After six-month wait, life-saving double lung transplant gives Hong Kong woman a second chance
Doctors wait to see if woman’s body accepts or rejects the new organ
A 53-year-old woman with a rare lung condition received potentially life-saving surgery this week after waiting six months for an organ donation.
Phyllis Kum Siu-wan remained in a critical condition on Saturday after undergoing the 11-hour double lung transplant on Friday night at Queen Mary Hospital.
Her husband, surnamed Lo, expressed his heartfelt gratitude for the donor and their family, and the doctors who conducted the operation.
Education can result in more young people in Hong Kong joining organ donor register
Kum’s doctor said the coming two to four days were crucial, as they would determine whether the patient’s body has rejected or accepted the new organ. About 10 per cent of patients who receive a double lung transplant reject the organ.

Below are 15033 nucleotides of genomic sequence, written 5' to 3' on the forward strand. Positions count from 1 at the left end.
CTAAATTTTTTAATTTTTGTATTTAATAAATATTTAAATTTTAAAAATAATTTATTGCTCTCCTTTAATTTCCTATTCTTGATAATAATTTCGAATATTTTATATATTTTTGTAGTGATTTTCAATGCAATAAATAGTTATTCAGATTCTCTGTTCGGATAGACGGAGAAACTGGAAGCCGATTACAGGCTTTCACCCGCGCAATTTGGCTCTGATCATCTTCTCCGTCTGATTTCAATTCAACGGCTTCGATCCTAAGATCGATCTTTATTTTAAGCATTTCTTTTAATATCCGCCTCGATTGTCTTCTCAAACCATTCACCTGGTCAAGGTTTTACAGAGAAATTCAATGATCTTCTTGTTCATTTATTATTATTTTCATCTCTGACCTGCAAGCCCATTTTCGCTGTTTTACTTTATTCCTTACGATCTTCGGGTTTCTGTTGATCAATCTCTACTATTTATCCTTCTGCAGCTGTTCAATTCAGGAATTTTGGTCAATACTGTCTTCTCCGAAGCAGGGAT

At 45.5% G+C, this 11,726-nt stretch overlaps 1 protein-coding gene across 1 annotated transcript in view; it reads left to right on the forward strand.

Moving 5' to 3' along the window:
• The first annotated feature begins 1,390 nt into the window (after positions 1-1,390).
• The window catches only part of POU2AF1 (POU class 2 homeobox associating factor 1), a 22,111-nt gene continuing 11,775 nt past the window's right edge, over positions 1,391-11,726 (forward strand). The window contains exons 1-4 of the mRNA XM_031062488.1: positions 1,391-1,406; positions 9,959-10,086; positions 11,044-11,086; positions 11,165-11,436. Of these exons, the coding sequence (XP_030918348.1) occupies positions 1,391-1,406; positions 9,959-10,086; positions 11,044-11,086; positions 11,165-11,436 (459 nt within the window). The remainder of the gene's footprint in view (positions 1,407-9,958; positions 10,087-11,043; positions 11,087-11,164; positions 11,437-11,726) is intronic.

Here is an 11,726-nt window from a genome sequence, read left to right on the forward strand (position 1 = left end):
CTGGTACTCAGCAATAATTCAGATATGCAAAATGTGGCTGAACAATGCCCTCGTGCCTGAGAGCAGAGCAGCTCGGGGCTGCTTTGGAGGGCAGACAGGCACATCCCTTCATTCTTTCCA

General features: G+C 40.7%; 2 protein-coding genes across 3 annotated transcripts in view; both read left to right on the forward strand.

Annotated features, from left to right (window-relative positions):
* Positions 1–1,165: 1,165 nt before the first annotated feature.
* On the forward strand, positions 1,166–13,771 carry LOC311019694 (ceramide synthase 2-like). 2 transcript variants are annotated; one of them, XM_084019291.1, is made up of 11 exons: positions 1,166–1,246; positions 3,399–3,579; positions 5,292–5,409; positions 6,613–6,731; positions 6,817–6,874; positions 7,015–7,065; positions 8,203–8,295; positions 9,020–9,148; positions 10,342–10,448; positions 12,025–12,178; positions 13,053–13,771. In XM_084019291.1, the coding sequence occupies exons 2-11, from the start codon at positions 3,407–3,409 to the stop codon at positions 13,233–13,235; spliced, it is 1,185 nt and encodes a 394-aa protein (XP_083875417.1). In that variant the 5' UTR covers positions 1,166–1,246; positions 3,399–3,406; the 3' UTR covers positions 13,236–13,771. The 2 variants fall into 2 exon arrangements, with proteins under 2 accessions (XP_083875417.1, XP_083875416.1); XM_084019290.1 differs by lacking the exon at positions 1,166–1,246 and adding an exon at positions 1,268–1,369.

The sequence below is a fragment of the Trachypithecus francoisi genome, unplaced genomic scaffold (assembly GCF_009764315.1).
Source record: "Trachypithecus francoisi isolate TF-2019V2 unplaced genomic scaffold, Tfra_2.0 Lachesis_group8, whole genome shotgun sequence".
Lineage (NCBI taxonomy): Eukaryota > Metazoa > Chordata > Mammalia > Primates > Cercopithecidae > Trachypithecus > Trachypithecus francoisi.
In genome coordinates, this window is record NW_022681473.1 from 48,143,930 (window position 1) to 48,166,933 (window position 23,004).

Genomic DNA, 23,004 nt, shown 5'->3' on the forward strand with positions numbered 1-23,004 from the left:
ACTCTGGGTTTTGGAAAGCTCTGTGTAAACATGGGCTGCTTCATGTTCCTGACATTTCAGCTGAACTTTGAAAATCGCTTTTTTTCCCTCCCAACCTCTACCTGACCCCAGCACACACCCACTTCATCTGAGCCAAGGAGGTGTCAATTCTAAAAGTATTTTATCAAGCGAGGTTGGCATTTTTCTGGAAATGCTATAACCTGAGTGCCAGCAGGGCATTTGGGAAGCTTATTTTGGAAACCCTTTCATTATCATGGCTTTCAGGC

Kum was one of a number of recipients who received organs from a deceased donor at Pamela Youde Nethersole Eastern hospital. The donor’s liver, kidneys and corneas were also donated to other recipients.
In 2004, Kum was diagnosed with idiopathic pulmonary hypertension, a condition where abnormally high blood pressure in the lungs makes it hard for the heart to pump blood into them.
Kum’s lungs and the left side of her heart were failing, and her liver function had also been damaged.
Without a double lung transplant, doctors said she would have been more susceptible to bacterial infection, which could put her life on the line.
Secretary of Food and Health Dr Ko Wing-man said it was encouraging news for those patients who remained waiting for an organ donation.
“For those who are waiting for an organ donation, it is a really good news,” Ko said.
“To the public, this is a good chance to raise public awareness on organ donation. We hope more people will support it and sign up to become a potential donor.”